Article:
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China and its Central Asian Neighbors
Two-way trade between China and five Central Asian nations has grown. The countries meet regularly as members of the Shanghai Cooperation Organization (SCO) to discuss security and economic concerns. When there was unrest in Kazakhstan in January 2022, however, the state brought in Russian forces to help restore control.
China’s attention to Central Asia hasn’t lapsed. Xi Jinping’s first trip abroad since the start of the covid-19 pandemic was to the SCO summit in Uzbekistan last September. In May, China hosted the leaders of Kazakhstan, Kyrgyzstan, Tajikistan, Turkmenistan and Uzbekistan at what it called the inaugural China-Central Asia Summit. They gathered in Xi’an, where Xi called highways and pipelines linking the region to China “the present-day Silk Road.”
The total population of the five countries is about 80 million, but the region is enormous and holds significant mineral resources. The need for fossil fuels to power its economic rise encouraged China to join Western firms in seeking opportunities in the newly independent former Soviet republics. In 1997, one of China’s state oil companies bought a controlling stake in Kazakhstan’s Aktobe Munai Gas. Other investments have followed, including in the China-Central Asia Gas Pipeline which started bringing natural gas from Turkmenistan across Uzbekistan and Kazakhstan into China in 2009. The most recent investment, for a new petrochemical complex in Kazakhstan was announced on the sidelines of the Xi’an summit. China's total investment in the five countries now exceeds US$70 billion. China is also hoping to be able to complete another gas pipeline from Turkmenistan, even though it pays a third more for that natural gas than it does for Russian natural gas.
But China gets more than energy from Central Asia. As the map below illustrates, the value of copper, gold and cotton exceeded energy exports for four of the five nations in 2021. That year, China supplied from 15% (Turkmenistan) to 54% (Kyrgyzstan) of each nation’s total imports. Two-way trade between China and the five nations reached $46 billion in 2021, though some may have escaped counting at the border.
Xi Jinping formally announced China’s Belt and Road Initiative (BRI), its signature foreign policy effort, in Kazakhstan in 2013. The BRI sought initially to bind China more tightly to its neighbors, but it now claims projects in Europe, Africa and Latin America. During the Soviet era, Central Asia's leaders were educated in Russia and fluent in Russian. China's sought to make China a preferred destination for higher education and to promote the study of Mandarin. Offering college scholarships and encouraging cultural exchanges, China's hoping to strengthen ties and to promote a positive outlook towards China. The chart below shows that Russia is still the top foreign destination for the region's students. The historical and cultural ties with Turkey makes it a popular destination as well.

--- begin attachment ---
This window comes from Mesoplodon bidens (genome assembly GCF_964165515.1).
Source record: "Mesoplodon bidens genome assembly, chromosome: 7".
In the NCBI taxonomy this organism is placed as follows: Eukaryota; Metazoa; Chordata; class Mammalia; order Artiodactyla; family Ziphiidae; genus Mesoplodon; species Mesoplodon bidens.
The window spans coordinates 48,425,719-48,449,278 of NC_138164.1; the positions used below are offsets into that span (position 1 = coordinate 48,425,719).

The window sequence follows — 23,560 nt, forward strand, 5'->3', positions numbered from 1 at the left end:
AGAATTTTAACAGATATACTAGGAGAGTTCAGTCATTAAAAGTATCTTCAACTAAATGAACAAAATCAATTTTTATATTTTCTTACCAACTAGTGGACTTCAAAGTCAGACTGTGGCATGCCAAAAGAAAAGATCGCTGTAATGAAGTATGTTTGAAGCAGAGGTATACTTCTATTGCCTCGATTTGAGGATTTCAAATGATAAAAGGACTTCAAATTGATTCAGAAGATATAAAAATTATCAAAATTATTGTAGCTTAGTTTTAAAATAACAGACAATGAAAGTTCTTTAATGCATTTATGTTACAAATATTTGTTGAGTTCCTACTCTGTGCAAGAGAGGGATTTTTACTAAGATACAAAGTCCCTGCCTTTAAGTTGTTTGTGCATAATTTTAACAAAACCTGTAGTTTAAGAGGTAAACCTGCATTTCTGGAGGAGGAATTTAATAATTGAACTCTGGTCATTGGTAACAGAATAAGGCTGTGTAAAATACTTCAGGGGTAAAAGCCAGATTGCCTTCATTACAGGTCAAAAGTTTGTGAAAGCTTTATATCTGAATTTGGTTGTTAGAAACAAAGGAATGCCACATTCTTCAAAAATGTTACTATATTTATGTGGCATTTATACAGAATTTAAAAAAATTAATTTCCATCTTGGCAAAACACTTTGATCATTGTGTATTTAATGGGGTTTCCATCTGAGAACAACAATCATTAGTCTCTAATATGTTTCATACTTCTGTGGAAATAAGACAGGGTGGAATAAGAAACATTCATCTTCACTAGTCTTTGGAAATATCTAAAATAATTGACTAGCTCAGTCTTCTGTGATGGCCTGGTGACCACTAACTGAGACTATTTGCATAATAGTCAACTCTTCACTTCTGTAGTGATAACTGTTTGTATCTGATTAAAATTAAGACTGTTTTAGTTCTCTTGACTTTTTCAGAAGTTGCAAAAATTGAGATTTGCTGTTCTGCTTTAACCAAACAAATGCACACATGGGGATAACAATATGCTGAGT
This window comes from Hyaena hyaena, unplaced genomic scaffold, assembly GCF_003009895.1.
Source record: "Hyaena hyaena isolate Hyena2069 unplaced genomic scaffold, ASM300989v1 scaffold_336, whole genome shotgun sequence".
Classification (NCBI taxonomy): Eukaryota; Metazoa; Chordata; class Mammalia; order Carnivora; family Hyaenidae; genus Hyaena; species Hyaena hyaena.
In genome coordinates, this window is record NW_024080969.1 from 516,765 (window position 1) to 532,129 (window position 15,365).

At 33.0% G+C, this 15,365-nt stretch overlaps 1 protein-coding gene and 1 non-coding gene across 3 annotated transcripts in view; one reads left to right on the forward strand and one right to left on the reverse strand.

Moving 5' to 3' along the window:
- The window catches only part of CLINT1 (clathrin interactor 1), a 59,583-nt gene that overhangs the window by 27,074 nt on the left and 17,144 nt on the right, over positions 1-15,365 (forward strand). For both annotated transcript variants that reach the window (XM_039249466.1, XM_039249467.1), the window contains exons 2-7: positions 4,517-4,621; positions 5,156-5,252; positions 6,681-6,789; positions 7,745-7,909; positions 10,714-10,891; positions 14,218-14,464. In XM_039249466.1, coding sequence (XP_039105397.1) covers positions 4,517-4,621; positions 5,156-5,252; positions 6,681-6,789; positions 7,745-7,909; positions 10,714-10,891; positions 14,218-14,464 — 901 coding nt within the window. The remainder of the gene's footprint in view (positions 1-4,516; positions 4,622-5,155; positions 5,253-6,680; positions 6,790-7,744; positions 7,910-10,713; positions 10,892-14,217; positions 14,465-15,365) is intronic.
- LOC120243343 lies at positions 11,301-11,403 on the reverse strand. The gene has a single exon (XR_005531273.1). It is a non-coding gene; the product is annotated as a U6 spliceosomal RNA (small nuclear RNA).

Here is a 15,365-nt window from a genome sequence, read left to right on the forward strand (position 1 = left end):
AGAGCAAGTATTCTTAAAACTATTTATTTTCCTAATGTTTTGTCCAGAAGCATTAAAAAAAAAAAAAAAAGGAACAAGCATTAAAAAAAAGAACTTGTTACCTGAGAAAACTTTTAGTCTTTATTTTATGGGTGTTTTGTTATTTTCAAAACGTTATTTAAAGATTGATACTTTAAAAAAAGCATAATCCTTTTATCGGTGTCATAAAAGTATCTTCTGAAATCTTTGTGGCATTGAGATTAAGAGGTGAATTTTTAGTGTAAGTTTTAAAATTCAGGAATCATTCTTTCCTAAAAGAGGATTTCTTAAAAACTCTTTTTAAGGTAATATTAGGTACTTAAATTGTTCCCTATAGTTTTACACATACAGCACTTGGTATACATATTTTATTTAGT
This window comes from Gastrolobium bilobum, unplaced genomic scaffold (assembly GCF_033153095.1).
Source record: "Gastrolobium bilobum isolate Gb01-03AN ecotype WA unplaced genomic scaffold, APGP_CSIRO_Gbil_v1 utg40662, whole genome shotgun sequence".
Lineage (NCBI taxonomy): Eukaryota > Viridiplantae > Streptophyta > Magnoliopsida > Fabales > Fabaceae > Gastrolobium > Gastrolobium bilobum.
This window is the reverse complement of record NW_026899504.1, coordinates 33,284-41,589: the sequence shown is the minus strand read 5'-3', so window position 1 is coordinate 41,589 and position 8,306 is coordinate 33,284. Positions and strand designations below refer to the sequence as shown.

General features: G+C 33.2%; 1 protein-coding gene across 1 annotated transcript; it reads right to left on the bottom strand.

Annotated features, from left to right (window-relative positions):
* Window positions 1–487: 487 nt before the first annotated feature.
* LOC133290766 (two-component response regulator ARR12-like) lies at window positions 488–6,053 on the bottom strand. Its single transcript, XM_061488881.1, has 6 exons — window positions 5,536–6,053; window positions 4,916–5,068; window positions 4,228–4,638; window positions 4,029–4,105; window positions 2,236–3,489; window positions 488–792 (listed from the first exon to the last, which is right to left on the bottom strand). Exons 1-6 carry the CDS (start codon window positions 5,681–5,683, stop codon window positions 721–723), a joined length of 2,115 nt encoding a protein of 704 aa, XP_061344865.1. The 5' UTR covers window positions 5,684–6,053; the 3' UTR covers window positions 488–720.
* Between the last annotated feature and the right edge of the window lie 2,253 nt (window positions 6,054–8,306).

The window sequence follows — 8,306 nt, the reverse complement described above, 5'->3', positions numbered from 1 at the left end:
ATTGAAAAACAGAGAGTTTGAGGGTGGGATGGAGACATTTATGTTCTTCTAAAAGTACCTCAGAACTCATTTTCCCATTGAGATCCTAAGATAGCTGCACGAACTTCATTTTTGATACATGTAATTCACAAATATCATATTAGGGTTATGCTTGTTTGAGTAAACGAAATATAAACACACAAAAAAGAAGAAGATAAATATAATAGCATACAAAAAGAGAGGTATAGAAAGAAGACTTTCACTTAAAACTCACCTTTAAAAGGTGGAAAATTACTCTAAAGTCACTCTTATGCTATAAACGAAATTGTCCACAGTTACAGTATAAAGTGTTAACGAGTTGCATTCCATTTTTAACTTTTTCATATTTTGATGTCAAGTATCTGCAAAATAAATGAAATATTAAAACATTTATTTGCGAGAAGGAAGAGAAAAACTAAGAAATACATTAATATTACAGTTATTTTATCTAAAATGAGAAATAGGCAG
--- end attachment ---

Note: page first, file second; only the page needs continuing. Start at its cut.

Kazakhstan's Kassym-Jomart Tokayev, president since 2019, speaks Chinese. He was trained Moscow as a diplomat during the Soviet era, but also spent a year learning Chinese at the Beijing Language Institute. He was posted to the Soviet Embassy in China for several years prior to the fall of the Soviet Union. The first Confucius Institute in the region was established at Al-Farabi Kazakh National University in Almaty, Kazakhstan in 2002. As in other places, however, China's economic inroads worry some in Kazakhstan and other Central Asian nations. China's aware of this ambivalence and is seeking to increase local staffing and management of projects in the region. In early 2022, Pres. Tokayev spoke of smuggling and other problems at the border. (Photo: Tokayev-Xi, Xi'an, May 2023, Kazakhstan Ministry of Foreign Affairs)
China, of course, wants close and secure ties with its Central Asian nations. They came together in 2002 as the Shanghai Cooperation Organization to bolster internal security. The ruling elites pledged to support each other and the Central Asian nations have been publicly silent on Beijing's tightening of control in Xinjiang, despite ethnic Kazakhs and others being arbitrarily detained along with Uyghurs.
Nuclear Power and China's energy needs
China's expanding energy portfolio was evident during the 2022 Beijing Olympics, where all venues used green energy and carbon offsetting. Despite being a renewable energy superpower, China's increasing energy demand has meant it remains heavily reliant on coal. To complement its green transition, China is making a big bet on nuclear energy, planning to build 150 new reactors in 15 years. The government sees nuclear as a reliable energy source, providing security and a substitute for coal. China's ambitions extend beyond its borders, aiming to export nuclear technology to other countries through initiatives like the Belt and Road. However, skepticism and geopolitical challenges may hinder its global nuclear expansion. Check out Jacob Rose’s US-China Today article to learn more. US-China Today is our student-driven magazine.
Image courtesy of Creative Commons
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